397b. Schelling to Andreas Röschlaub in Landshut: Würzburg, late September 1805 [*]
[Würzburg late September 1805]
Whether a letter like the one that arrived from Bamberg written in your usual hand and signed with your name deserves a response from my side, you yourself may decide when you are in a calmer disposition and have reread that letter. It is only because of the consequences that I find it necessary to rebuke several misrepresentations of actual circumstances of which this letter is culpable, since I do not even want the appearance to obtain that I myself am in any way responsible for such.
Whoever told you that I am speaking out against you in my lectures told you a falsehood. I can recall such statements as little as I can any public ones against you, albeit neither from any need to spare you, as you presume, but from a quite natural reason I will let you yourself surmise.
You speak about tension toward you that some third party has generated on my side. Everyone knows, however, that the only reason for such tension was to be found on your side in the notion that I presumed to publish my Jahrbücher der Medizin.  Was it unpleasant for you that I was getting increasingly close to my long-envisioned goal of developing my views to include a construction of organic nature, or did you expect I should share all your odia  and refuse to enter into a relationship with men who have never insulted me simply because you were inclined not to tolerate them? I recently made clear to you that I will never allow myself to be turned into an instrument of your passions, and that I find such outbursts of selfishness and uncultivated, thoroughly personal disinclination incompatible with a calm, contemplative disposition.
You ask whether Herr Stransky’s opinions please me? I am unaware that Herr Stransky even has an opinion, and even less that I myself have an opinion concerning his opinion. Until now I have known him in an academic context solely through his Bamberg theses, and in that respect I can hardly have come to any particular opinion concerning him. How, however, can you so misconstrue a jesting mention of Herr Stransky (whom on the basis of other traits I am certainly able and indeed do genuinely respect), since you have found it permissible to make insolent remarks about my friends in letters ever since the announcement of the publication of the Jahrbücher?
In the latter regard you have even stooped to the most coarse expressions by wishing me a better journey with my new clan — than with the old, to which you doubtless reckon yourself? We shall see. In the meantime, I have in any case never traveled with any clan, old or new. I am not a man who has ever found it necessary to lean on others, and so also will you find me to be in the future.
Your threats, by the way, if I may speak plainly, I find ridiculous. In my entire life I would never have felt the urge to become your knight. Since, however, you intend to say what you! think of my philosophy, then we must indeed probably try our hand against each other.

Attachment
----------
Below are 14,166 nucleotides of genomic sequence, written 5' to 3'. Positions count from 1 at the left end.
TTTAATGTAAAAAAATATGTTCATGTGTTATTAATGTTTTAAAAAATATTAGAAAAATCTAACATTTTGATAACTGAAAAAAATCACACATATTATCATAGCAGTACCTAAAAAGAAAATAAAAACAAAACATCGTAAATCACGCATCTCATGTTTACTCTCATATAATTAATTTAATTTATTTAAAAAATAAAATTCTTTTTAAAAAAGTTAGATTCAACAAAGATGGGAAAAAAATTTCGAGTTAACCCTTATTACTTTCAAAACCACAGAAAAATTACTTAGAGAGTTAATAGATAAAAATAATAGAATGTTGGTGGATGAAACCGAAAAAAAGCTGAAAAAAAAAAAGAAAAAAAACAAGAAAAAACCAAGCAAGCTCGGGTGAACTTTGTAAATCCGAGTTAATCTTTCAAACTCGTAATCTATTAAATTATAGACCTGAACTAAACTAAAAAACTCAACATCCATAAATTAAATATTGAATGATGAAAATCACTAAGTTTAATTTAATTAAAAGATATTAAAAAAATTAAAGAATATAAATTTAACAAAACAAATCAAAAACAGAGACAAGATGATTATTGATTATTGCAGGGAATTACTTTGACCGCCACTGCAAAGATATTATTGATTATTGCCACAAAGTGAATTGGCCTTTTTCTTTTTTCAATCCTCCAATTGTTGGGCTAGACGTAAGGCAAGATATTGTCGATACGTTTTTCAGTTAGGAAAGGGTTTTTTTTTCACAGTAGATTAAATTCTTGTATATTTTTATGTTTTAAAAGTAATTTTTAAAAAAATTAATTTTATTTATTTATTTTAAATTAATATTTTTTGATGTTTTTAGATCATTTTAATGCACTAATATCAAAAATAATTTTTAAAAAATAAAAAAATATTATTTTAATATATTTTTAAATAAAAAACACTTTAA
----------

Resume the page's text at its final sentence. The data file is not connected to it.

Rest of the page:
I am not aware of having done anything to cause this irritable disposition that has made you so foolishly susceptible to every pathetic bit of gossip and harassment and prompted you to insult a man who has always acted toward you with the utmost honesty.
If you still intend to write me letters, I must ask you to do so in a different tone of voice. I would be sorry if the handwriting whose presence otherwise prompted pleasant anticipation should become the harbinger of bitter and repugnant outpourings.
Stay well and content.
p.s. The Jahrbücher are probably just now ready.  Two weeks ago, I charged the publisher with sending you the first issue immediately, and such has probably already been done. But now I am sorry, for I fear it will make an unpleasant impression on you. 
This letter is Schelling’s response from late September 1805 (an undated draft; see below concerning dating) to Röschlaub’s letter to him on 24 August 1805 (letter 395c) and is apparently the last letter exchanged between the two former friends; the friendship was not renewed. Back.
 Concerning the periodical, see Caroline’s letter to Anna Maria Windischmann on 2 December 1804 (letter 388a), note 2; see also below. Schelling seems to be alluding to Röschlaub’s alleged objection to Schelling publishing a medical journal in the first place, or having “meddled in the discipline of medicine” as Adalbert Friedrich Marcus describes Röschlaub’s objection in his letter to Schelling on 17, 24 August 1805 (letter 395a). Back.
 Latin plural, from odium, “hatred, disgust, loathing.” Back.
 Presumably a reference to Schelling’s “Vorläufige Bezeichnung des Standpunktes der Medicin nach Grundsätzen der Naturphilosophie,” Jahrbücher der Medicin als Wissenschaft, ed. Adalbert Friedrich Marcus [although Marcus’s name was mysteriously omitted from the first issue, it did appear in the second] and Schelling, 1 (1805), 1:165–206 (Sämmtliche Werke 7:260–88), in which Schelling presents a preliminary overview of the relationship between the philosophy of nature and its application to the medical sciences, pointing out concerning the Brunonian method that (Jahrbücher der Medicin als Wissenschaft,  1, 185 [section xxix]; Sämmtliche Werke 7:273):